Tuning cytokine receptor signaling by re-orienting dimer geometry with surrogate ligands

Authors:
Moraga I, Wernig G, Wilmes S, Gryshkova V, Richter CP, Hong WJ, Sinha R, Guo F, Fabionar H, Wehrman TS, Krutzik P, Demharter S, Plo I, Weissman IL, Minary P, Majeti R, Constantinescu SN, Piehler J, Garcia KC.
In:
Source: Cell
Publication Date: (2015)
Issue: 160(6): 1196-208
Research Area:
Gene Expression
Basic Research
Cells used in publication:
High Five
Species: Trichopulsia ni (Cabbage Looper)
Tissue Origin:
Culture Media:
Experiment
Most cell-surface receptors for cytokines and growth factors signal as dimers. In this article, the authors Show that syntehtic ligands called diabodies can change the Amplitude and nature of signal activation. They also describe, that non-agonistic diabosides counteract intracellular oncogenic signalling. For this purpose, they express EpoR diabodies and EpoR glycomutants using the baculovirus Expression System. Protein Expression is performed in High Five cells grown in InsectXpress. The resulting EpoR diabodies are used to perform crystallization, structure determination and refinement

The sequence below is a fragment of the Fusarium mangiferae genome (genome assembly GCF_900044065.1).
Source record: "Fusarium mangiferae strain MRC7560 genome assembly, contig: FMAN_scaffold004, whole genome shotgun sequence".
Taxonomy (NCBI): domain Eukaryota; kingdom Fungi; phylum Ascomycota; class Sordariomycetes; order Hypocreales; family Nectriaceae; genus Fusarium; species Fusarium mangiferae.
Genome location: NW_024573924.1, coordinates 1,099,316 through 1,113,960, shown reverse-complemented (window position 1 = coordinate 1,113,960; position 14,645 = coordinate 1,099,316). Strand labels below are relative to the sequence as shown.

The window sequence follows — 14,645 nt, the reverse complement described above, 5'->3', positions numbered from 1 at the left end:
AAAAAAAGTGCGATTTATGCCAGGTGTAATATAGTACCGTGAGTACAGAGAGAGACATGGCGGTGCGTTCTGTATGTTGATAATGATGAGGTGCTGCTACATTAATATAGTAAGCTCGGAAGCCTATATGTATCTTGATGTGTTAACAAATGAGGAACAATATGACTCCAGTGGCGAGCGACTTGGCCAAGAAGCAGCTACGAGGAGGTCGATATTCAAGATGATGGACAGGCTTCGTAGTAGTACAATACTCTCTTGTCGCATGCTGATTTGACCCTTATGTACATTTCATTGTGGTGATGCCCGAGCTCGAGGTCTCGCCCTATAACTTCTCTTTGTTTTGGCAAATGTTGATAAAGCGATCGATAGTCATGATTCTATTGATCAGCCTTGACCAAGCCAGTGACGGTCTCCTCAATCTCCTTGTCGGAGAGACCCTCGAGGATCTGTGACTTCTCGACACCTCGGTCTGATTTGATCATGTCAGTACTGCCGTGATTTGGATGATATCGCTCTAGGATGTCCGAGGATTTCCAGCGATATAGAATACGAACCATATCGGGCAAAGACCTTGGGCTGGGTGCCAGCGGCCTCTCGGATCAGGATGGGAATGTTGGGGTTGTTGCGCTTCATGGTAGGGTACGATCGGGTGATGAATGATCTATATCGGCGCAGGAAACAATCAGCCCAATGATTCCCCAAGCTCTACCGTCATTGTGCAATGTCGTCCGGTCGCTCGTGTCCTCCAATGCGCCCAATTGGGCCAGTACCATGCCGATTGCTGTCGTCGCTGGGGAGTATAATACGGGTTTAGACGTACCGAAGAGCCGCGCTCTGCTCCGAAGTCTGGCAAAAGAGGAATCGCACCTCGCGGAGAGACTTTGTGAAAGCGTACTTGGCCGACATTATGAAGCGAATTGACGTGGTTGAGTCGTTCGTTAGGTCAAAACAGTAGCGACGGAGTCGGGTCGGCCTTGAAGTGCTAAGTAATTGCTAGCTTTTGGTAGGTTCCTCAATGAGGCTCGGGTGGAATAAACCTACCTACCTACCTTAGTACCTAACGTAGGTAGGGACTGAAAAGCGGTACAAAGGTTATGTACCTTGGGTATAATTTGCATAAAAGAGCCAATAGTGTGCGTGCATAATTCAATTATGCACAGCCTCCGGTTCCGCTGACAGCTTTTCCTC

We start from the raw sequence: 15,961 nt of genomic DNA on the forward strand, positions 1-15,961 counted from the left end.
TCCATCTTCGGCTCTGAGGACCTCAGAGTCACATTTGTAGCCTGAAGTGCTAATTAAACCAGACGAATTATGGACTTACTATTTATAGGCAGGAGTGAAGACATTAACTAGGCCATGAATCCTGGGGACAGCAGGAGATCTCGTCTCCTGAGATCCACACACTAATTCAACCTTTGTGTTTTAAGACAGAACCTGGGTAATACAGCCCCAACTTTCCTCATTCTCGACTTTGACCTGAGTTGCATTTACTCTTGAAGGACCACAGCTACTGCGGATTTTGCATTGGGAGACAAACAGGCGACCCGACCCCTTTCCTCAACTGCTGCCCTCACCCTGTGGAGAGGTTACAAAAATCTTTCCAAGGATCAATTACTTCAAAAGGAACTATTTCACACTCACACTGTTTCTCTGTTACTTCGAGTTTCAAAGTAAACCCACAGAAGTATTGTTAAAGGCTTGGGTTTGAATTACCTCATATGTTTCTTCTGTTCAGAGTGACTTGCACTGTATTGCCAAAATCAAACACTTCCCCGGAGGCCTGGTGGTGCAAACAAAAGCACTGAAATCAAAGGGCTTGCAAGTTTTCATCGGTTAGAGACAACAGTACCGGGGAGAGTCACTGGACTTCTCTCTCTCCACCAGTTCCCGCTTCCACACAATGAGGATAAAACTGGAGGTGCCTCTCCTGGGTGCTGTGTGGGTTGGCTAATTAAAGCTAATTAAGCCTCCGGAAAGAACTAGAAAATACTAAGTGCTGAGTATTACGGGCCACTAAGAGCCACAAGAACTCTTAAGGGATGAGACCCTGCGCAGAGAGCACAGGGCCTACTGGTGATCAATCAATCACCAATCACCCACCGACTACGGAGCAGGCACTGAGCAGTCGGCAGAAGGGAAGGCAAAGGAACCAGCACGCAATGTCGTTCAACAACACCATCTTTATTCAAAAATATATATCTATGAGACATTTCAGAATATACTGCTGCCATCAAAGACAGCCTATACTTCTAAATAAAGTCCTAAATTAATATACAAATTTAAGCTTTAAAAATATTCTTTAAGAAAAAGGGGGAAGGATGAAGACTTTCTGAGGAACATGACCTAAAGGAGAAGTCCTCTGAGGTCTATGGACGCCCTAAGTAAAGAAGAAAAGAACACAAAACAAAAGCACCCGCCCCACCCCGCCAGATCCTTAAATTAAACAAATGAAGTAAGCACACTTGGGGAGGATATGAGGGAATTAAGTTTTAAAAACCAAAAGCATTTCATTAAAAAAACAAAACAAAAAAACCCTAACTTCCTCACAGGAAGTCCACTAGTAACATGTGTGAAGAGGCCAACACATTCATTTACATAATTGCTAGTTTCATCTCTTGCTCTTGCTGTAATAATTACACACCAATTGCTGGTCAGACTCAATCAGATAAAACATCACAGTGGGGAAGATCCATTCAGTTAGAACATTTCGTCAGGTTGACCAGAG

Abstract
Most cell-surface receptors for cytokines and growth factors signal as dimers, but it is unclear whether remodeling receptor dimer topology is a viable strategy to "tune" signaling output. We utilized diabodies (DA) as surrogate ligands in a prototypical dimeric receptor-ligand system, the cytokine Erythropoietin (EPO) and its receptor (EpoR), to dimerize EpoR ectodomains in non-native architectures. Diabody-induced signaling amplitudes varied from full to minimal agonism, and structures of these DA/EpoR complexes differed in EpoR dimer orientation and proximity. Diabodies also elicited biased or differential activation of signaling pathways and gene expression profiles compared to EPO. Non-signaling diabodies inhibited proliferation of erythroid precursors from patients with a myeloproliferative neoplasm due to a constitutively active JAK2V617F mutation. Thus, intracellular oncogenic mutations causing ligand-independent receptor activation can be counteracted by extracellular ligands that re-orient receptors into inactive dimer topologies. This approach has broad applications for tuning signaling output for many dimeric receptor systems.